On his first day in office, newly sworn-in Indian Prime Minister Narendra Modi held talks with Pakistani Prime Minister Nawaz Sharif. It was the first time since the end of British colonialism in 1947 that the prime minister of one of the states attended the swearing-in of the other. Top diplomats will soon be meeting to resume peace talks between the two nuclear-armed rivals, whose outstanding disputes include the status of the Kashmir region and culpability for the 2008 Mumbai terror attacks.
It’s been suggested that Modi, whose Hindu nationalist Bharatiya Janata Party is viewed with suspicion in Pakistan and has opposed reconciliation with India’s predominantly Muslim neighbor in the past, could be a kind of Nixon-in-China figure for India in Pakistan, with his past as a hard-liner giving him more room to negotiate. The last time there was major progress is peace talks between the two countries was in the late 1990s, when Sharif was in power at the same time as Atal Bihari Vajpayee, the last member of the BJP to hold the office.
But before reading too much into today’s events, or giving Modi too much credit, it’s worth noting that, on the economic front at least, a thaw between the two rivals has been underway for some time.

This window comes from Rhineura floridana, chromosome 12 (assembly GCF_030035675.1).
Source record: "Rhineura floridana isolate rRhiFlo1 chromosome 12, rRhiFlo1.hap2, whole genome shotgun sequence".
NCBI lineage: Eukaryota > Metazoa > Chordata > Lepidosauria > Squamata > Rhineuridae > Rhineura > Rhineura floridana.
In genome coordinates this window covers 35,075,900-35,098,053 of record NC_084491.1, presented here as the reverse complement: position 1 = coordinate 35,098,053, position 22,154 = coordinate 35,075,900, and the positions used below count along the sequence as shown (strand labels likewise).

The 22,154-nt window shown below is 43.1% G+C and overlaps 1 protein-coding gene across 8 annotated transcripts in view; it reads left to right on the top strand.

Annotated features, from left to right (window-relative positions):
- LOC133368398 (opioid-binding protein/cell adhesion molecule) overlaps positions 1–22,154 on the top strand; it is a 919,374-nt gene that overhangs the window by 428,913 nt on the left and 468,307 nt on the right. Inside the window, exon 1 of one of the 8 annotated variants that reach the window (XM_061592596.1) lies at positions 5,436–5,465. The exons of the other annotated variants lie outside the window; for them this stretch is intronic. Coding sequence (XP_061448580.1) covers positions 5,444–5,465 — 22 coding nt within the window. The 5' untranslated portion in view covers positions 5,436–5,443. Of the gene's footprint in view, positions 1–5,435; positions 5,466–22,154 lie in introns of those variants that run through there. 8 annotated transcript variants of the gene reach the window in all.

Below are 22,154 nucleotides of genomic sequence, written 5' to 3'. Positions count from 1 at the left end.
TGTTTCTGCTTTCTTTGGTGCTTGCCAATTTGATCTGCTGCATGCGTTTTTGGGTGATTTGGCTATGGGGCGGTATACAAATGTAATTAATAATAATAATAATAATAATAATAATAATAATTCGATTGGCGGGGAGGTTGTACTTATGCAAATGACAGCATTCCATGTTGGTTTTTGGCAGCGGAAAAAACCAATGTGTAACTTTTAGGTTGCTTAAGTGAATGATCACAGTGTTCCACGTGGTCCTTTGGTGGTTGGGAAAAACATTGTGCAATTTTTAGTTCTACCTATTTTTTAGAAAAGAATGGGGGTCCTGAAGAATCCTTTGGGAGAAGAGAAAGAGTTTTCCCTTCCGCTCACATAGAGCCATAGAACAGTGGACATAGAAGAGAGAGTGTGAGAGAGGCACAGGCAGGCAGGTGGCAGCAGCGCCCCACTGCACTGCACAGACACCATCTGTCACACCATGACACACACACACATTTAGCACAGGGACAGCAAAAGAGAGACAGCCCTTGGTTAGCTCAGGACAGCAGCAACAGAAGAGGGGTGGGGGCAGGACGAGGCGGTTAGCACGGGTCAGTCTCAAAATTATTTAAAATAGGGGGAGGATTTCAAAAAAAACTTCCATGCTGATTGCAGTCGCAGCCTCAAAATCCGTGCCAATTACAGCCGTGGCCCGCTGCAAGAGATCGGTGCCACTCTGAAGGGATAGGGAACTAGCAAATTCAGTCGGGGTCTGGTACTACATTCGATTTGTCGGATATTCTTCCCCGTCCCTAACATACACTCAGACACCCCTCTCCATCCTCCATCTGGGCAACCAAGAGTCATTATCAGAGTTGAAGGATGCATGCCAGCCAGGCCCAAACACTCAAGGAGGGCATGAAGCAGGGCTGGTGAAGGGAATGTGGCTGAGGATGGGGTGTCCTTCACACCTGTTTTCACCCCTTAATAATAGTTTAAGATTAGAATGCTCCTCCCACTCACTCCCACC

While the level of trade between the two countries, which share an 1,800-mile border, has long been pitifully low, it increased ninefold to $2.7 billion in between 2004 and 2011. India has loosened its visa restrictions on Pakistani travelers. Pakistan is likely to soon grant India “most favored nation” status, and has eliminated the “negative list”—a group of sensitive items whose trade is restricted (including such highly dangerous goods as chickens and badmitton shuttlecocks).
The resumption of high-level peace talks is rightly viewed as a breakthrough, but regular secretary-level talks on trade have been held for a while now.
Of course, more trade doesn’t guarantee cordial relations. Just look at Russia and the EU, or Venezuela and the United States. Even if the two leaders are entirely sincere in their desire for a rapprochement, Modi still has hard-liners in the BJP to string along and Sharif has Pakistan’s powerful and India-phobic military establishment to deal with. And the situation on the border in Kashmir remains deadly and volatile.
And if, as Afghan President Hamid Karzai suggests, the Pakistan-based rebel group Lashkar-e-Taiba was behind last week's attack on an Indian diplomatic mission in Afghanistan, it could inflame tensions again.
But at the very least, it may now be viewed as bad for business for the situation to get too out of hand.
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